Wednesday, June 28, 2006
Issue No. 1, School Boys - The Conquistador
H. Xerxes-Heidegger conquered Asia Minor with an understated glance. Everything he ever did was to achieve a royal boredom. “Build me a palace!” he shouted to native peasants. “And one with mirrored floors and freshly-scented towels at that!” The palace was built and a lounging decade later he considered city drainage.
Neil’s history teacher splayed his hairy hands on Neil’s desk and leaned in close to his face. “What did I just say?” said the teacher. “Xerxes…royal boredom…freshly-scented towels?” was Neil’s unfortunate reply.
Out on the streets again. It’s only so many times a week you can get kicked out of school before believing you’re the savior. Neil was stomping down his old Main Street grounds and into the usual haunts for the eighth time that week. He ordered a mocha with an understated glance.
No such luck. Fictional conquistador Neil was not. He gave it the necessary words and was whisked to sugary caffeine intellect. “Perhaps the disgust,” he thought to himself, “I see in other people is better left in dreams. Would I day more easy if I didn’t project ugly?”
The thought could not pass unnapkined. A woman in front of him, a woman glamorously concerned with each part of her appearance save for her prosaic tomboy haircut, was blotting a napkin over her frappe lips. Neil snatched it out from under her. “Better you dribble!” He rolled ballpoint on napkin: “Would I day more easy” - the napkin tore. “Mother!”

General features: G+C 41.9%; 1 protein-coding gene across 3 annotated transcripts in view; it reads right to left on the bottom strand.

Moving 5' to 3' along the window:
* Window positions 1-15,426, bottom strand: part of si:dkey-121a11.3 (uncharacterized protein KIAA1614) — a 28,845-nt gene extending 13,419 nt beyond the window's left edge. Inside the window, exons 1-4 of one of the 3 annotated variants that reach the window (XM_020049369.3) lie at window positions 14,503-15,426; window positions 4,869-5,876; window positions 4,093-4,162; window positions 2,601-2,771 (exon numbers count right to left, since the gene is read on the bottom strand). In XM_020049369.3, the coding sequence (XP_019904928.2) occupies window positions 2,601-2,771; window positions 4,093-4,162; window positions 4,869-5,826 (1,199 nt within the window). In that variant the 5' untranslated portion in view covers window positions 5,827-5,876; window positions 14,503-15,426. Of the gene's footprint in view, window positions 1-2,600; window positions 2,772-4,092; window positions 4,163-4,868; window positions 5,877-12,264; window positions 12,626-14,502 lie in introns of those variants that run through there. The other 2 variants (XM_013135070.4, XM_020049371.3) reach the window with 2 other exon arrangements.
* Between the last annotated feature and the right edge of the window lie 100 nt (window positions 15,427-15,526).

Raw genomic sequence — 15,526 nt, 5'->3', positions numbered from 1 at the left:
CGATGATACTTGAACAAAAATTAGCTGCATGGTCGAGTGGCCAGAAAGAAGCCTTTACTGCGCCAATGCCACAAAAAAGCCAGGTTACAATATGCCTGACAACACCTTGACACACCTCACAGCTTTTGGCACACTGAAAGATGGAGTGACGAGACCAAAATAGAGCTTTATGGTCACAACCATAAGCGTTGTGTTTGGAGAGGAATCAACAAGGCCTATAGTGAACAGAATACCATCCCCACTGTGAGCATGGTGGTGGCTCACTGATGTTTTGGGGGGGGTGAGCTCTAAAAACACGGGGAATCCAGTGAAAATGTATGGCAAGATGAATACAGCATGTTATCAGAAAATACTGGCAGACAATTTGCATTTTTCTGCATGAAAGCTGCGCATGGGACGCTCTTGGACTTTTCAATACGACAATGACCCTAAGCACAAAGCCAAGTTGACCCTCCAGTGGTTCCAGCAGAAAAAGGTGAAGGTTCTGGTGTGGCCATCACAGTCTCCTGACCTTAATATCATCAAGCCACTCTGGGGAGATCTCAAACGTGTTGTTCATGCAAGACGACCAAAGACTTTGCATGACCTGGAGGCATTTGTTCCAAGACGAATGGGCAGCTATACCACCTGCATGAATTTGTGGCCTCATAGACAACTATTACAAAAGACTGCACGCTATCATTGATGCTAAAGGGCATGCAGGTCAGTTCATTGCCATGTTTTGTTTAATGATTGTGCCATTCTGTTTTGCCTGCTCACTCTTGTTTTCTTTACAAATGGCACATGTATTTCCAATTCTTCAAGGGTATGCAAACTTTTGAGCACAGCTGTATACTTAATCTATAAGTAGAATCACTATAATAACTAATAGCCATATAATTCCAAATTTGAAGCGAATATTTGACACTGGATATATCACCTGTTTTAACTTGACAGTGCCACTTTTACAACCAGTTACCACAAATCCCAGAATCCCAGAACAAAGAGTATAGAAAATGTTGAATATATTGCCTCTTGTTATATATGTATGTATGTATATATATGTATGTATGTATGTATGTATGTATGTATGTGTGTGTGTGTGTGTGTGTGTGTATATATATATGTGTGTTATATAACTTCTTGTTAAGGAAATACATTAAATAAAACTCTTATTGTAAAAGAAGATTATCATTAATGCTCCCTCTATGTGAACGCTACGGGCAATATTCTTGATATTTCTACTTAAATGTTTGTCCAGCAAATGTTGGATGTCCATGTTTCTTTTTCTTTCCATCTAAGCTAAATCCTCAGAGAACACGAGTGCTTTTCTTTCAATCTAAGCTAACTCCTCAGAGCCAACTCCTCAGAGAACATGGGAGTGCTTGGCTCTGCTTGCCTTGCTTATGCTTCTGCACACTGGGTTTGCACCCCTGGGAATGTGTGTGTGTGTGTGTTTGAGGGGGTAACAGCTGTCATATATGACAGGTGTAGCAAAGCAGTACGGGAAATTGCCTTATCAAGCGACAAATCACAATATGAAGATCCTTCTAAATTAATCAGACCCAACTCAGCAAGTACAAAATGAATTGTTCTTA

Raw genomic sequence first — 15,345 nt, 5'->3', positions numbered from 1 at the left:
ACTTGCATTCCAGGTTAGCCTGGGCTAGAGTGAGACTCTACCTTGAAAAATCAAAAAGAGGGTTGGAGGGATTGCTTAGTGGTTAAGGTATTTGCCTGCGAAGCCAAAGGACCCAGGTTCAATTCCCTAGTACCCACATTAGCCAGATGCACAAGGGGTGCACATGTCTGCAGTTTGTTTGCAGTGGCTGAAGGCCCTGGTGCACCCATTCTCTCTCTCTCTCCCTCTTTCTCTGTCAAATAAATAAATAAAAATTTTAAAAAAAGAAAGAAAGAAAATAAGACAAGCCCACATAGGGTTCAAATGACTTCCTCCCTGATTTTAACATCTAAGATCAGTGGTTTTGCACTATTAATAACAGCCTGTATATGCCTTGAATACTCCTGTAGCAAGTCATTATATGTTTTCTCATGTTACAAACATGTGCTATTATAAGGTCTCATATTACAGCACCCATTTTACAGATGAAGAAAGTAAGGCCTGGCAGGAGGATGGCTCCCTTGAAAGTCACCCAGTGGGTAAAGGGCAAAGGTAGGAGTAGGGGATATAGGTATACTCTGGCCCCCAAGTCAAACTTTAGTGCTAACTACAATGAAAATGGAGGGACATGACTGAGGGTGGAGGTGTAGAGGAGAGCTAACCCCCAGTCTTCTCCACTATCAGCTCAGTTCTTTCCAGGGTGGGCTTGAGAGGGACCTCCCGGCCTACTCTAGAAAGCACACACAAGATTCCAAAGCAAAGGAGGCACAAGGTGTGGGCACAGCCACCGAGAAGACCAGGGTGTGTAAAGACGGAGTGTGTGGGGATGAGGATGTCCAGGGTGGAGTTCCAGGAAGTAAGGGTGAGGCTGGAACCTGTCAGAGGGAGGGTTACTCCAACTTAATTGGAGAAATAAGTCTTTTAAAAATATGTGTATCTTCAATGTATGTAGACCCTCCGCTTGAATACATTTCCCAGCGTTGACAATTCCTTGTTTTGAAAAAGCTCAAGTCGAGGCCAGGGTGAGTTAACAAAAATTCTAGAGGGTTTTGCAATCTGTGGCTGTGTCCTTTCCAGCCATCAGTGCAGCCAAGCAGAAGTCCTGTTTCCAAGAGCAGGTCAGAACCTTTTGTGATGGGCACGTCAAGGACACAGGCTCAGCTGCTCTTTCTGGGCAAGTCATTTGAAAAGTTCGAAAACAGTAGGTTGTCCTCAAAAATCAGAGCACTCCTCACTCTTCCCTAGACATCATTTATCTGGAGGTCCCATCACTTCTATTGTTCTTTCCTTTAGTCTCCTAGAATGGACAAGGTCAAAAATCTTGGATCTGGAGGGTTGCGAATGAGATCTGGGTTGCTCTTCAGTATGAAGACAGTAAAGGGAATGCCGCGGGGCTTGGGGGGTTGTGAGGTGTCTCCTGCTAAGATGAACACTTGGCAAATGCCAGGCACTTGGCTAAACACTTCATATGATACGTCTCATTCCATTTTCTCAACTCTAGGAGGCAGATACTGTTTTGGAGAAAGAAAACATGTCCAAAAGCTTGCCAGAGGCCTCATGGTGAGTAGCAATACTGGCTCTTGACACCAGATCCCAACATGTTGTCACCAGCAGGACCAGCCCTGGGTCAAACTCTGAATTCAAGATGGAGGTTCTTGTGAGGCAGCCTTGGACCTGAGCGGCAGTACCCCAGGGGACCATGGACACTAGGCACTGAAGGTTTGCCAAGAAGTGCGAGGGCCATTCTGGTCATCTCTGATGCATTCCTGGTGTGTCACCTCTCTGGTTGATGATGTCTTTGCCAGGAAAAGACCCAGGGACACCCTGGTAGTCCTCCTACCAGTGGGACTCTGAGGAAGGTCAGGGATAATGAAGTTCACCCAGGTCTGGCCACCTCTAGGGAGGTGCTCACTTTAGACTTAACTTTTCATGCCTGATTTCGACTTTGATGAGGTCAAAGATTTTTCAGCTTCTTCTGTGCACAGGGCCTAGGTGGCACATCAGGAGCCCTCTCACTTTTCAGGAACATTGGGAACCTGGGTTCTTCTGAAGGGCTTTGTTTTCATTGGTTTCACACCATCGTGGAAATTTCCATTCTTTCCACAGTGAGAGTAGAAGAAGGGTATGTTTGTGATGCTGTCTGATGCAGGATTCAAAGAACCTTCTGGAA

A boy the girls think is delicate and shy and caring and horse-hung behind that apron approached Neil’s table. “That woman there,” Apron Boy gestured to Frappe Lips, “asked me to ask you to leave.”
Out on the streets again. Something Neil had heard of from family and flyers flew past him, one of those “critical mass” bicycle gangs. Most were a wash of neon and thigh, but lagging behind like a lonely hippo befriending gazelles was one cyclist pulling a two-wheeled canopied carriage. Neil thought fast, jumped inside it.
The cyclist didn’t seem to notice the extra weight, which was great because Neil nearly sat on the cyclist’s two year old. “Hello. Sorry about that. Are you related to the driver?” “Gaflgglbph.” Neil’s knees were encroaching on his eye sockets, but still he kept up the small talk. “Do you know where we’re going?” “Mucktkklbush.”
With the caffeine and the newfound friend, the potential for mind-gorging conversation was high, but like H. Xerxes-Heidegger, all moved to ennui; the plastic flap of window beckoned, conversation aside and harmless staring instead. He followed the mass deep into the South.
Two or three ugly things passed by, but Neil remembered the intent of the torn napkin: “Perhaps the disgust, etc.” And when the gang stopped to eat in Atlanta and they found poor Neil copping a ride and they called the police to drive him away, Neil thought twice before throwing the two year-old over a bridge. He thought twice, then threw the two year-old over a bridge.
There was more harmless window-gazing on the police ride home. Neil was learning to be happy.